I am on the mailing list for the IDEA Health and Fitness newsletter. I think that I got signed up automatically when I renewed by fitness pro certification but I don’t really know. Usually their stuff is just low-level annoying but today’s subject line read “Obese Clients: Are you Meeting Their Real Needs?” Covering my eyes with my hand and peering through my fingers I clicked on the link. (TW – the quotes from the article, which may be triggering for all the reasons you might imagine – are indented.)
It started with a thud
We talked to obese (and formerly obese) consumers—and the fitness pros who work with them—to find out how they feel, what they think of the fitness industry and how we can better help them become healthy and vibrant.
Maybe let’s not start by assuming that fat people are not healthy and vibrant when they walk in the door. Plenty of people, of all sizes, choose personal training to enhance an existing program. If my goal is to increase my bench press by 30% and my new trainer’s goal is for me to become vibrant (whatever the hell that means in the fitness world), we’re going to have a problem, though not as big of a problem as we’re going to have if they think that they can ascertain my level of health from my body size.
Few [Fitness professionals] understand the powerlessness experienced by those who are more than 50 pounds overweight,” says Lisa Williams of Lawrenceville, Georgia. “I think it’s difficult for them to realize the self-talk that goes on in an overweight person’s mind [and] that constantly keeps them in a defeated, negative mindset.
What with the who now? Unless Lisa is psychic, then she is just making assumptions and wild guesses about how everyone who is more than 50 pounds “overweight” feels and why, and that’s just a horrible idea. First of all, plenty of fat people feel powerful and aren’t constantly in a defeated, negative mindset. For those who do feel powerless and constantly in a defeated, negative mindset, blaming it on their weight is a convenient if completely fallacious way to shift the blame away from the tremendous amount of shame, stigma and stereotyping that fat people have to deal with – plenty of which is at the hands of the fitness industry and fitness professionals.
Gwenevere Bridge of Asheville, North Carolina…says. “Most [Fitness Professionals} have always been athletic, and their bodies are light and strong. They spend their time either trying to top their own fitness, by tricking out their routines, or just blithely maintaining a [fit] lifestyle, which is where the overweight person would like to go.” Bridge, who is working with a personal trainer, believes fitness professionals should look at obese bodies as “injured” because of “restrictions” caused by excess fat.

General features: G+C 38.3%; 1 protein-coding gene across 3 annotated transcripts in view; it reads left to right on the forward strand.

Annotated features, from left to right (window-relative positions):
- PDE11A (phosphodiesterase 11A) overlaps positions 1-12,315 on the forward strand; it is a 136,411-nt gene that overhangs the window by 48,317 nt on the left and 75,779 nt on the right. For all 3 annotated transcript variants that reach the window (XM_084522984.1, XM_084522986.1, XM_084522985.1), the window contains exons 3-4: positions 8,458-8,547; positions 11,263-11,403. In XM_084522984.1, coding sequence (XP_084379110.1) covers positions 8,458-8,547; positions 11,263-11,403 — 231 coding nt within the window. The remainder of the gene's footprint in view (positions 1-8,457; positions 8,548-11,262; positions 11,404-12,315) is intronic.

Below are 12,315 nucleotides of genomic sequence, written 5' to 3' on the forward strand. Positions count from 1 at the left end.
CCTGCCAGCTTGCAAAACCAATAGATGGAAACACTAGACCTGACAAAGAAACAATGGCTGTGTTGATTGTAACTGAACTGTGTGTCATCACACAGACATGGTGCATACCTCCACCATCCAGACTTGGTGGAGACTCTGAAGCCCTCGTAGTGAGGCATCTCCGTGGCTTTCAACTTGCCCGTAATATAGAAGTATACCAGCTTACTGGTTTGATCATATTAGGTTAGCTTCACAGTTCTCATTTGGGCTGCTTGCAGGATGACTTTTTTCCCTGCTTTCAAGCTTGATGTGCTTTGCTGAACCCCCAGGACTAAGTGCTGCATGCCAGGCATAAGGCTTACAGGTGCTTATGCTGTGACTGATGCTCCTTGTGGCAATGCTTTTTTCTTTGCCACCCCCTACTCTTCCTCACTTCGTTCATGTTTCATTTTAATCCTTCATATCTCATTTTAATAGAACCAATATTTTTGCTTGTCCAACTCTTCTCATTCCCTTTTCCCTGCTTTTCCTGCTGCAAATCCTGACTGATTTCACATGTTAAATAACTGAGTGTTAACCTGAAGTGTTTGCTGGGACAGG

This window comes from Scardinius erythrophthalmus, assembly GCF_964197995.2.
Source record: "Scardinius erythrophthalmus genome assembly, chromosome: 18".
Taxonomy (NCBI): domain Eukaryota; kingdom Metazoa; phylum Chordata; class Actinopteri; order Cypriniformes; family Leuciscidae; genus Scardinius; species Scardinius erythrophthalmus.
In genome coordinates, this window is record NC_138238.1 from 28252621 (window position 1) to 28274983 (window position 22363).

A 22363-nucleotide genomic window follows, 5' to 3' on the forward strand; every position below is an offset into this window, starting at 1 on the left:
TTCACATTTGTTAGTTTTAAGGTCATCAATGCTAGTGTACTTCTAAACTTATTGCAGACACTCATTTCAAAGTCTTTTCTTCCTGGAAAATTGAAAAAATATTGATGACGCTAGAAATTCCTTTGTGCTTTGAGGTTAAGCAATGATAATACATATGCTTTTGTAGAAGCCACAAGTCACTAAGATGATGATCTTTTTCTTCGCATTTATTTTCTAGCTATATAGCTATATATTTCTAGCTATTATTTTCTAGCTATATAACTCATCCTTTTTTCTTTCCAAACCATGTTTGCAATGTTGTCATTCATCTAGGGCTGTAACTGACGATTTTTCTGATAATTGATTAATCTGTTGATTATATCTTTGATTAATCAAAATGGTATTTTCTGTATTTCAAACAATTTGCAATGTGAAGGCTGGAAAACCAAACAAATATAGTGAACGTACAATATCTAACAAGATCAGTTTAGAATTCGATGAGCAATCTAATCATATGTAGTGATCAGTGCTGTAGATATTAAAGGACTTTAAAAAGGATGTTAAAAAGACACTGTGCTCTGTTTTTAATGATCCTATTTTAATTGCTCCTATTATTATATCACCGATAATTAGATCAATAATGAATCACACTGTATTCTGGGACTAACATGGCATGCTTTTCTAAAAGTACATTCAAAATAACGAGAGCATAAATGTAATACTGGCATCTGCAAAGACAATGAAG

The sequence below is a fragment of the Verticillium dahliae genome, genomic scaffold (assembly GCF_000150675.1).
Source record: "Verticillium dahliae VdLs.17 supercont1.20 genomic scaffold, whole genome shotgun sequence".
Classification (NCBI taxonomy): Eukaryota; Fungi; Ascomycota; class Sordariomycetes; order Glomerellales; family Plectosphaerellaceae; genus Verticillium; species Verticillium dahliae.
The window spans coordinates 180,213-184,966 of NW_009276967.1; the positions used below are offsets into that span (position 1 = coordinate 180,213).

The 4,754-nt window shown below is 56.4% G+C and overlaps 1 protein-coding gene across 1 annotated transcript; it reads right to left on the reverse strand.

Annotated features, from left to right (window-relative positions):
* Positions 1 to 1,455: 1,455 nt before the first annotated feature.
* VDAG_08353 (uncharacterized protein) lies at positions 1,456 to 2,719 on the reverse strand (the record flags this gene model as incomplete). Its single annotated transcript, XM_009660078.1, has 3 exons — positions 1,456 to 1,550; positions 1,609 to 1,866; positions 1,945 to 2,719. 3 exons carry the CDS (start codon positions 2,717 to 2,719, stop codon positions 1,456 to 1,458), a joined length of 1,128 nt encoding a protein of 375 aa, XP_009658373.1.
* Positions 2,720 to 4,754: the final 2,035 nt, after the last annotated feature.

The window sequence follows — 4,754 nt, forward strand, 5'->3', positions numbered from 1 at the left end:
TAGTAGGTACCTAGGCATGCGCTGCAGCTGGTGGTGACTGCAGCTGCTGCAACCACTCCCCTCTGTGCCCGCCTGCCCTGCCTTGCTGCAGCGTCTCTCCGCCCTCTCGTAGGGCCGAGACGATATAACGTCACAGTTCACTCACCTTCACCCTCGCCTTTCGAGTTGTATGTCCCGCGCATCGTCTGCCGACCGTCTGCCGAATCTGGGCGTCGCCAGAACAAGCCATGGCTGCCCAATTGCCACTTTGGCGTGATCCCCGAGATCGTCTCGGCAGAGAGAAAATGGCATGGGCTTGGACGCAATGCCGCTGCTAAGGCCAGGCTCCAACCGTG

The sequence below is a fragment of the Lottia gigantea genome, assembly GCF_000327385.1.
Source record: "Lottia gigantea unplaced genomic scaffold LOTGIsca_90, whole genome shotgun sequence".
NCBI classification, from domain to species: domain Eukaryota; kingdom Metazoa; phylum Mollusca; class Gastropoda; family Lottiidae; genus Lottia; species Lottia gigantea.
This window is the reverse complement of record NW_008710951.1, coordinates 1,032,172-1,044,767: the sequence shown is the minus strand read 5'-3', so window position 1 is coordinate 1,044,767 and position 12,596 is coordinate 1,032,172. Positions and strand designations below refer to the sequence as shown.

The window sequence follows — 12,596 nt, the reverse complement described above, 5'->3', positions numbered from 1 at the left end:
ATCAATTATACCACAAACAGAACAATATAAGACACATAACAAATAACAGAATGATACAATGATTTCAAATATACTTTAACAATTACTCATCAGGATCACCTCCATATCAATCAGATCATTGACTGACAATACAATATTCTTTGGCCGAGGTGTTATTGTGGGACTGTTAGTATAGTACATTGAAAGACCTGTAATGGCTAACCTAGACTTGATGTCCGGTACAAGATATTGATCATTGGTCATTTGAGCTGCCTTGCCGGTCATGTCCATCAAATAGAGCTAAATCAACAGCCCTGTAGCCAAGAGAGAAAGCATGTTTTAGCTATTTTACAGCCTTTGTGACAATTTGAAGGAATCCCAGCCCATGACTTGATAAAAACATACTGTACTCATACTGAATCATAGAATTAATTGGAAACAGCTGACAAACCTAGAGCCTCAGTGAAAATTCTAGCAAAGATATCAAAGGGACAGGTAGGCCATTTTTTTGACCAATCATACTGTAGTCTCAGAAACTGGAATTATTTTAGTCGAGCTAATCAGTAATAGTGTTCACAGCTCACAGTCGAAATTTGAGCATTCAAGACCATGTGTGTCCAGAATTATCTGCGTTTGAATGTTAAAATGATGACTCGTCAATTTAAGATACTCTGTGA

It seems like Gwenevere is making the super common mistake of assuming that her experience being fat is every fat person’s experience. Fat people’s experiences are as varied as any group that shares a single physical characteristic and a ton of stigma, stereotyping and prejudice. Gwen’s experience is not so statistically significant as to be extrapolatable to all fat people. So we can’t assume that all fat people aren’t athletic, aren’t trying to top our own fitness, or aren’t blithely maintaining a fit lifestyle. Also, while Gwen is allowed to do anything she wants with her body including trying to lose weight and suggesting that people see it as injured, it would be great if she did not recommend that all fat bodies be treated as injured, or assume restrictions due to size.
Manning says being obese is like “starting at the bottom of the mountain.” “You make slow gains and most likely hit obstacles and have a few setbacks,” he says.
Oh holy crap. Being obese is like having a certain ratio of weight and height as defined (and redifined) by the BMI chart – that is what obese people have in common. Apparently IDEA doesn’t know it, but there is actually a super secret club for people who make slow gains and most likely hit obstacles and have a few setbacks in the pursuit of fitness goals, it’s called “Everybody Who Pursues Fitness Goals” and they meet in the locker room.
Nobody, of any size, is obligated to pursue fitness at any level for any reason ever. People who choose fitness as a hobby are no more laudable than people who choose anything else for a hobby. If you want to pursue fitness and you want to work with a trainer, then you deserve someone who will work with you on your fitness goals, not try to be a therapist or a psychic, and check their own stereotypes at the door. If you are interested in talking about fitness from a weight neutral perspective, in a group that would only use the phrase “run to the couch or the cookie” as part of a delightful scavenger hunt, you can check out the Fit Fatties Forum www.fitfatties.org
You can comment on the article here (I certainly did!)
Like my blog? Here’s more of my stuff!
Become a member: For just ten bucks a month you can keep this blog ad-free, support the activism work I do, and get deals from cool businesses Click here for details
Interviews with Amazing Activists!! Help Activists tell our movement’s history in their own words. Support In Our Own Words: A Fat Activist History Project!
The Book: Fat: The Owner’s Manual The E-Book is Name Your Own Price! Click here for details
Dance Classes: Buy the Dance Class DVDs or download individual classes – Every Body Dance Now! Click here for details
If my selling things on the blog makes you uncomfortable, you might want to check out this post. Thanks for reading! ~Ragen